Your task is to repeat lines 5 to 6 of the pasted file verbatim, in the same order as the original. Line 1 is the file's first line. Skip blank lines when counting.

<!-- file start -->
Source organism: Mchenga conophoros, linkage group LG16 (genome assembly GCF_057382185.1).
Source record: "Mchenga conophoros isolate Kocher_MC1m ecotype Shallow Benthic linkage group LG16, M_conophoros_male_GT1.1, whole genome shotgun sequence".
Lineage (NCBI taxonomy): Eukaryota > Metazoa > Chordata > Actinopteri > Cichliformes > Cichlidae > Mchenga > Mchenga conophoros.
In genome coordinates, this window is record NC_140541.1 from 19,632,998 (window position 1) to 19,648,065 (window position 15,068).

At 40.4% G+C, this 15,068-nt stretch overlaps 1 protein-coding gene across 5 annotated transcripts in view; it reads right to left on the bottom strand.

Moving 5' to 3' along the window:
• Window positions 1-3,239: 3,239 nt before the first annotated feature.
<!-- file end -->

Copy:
At 40.4% G+C, this 15,068-nt stretch overlaps 1 protein-coding gene across 5 annotated transcripts in view; it reads right to left on the bottom strand.

Moving 5' to 3' along the window: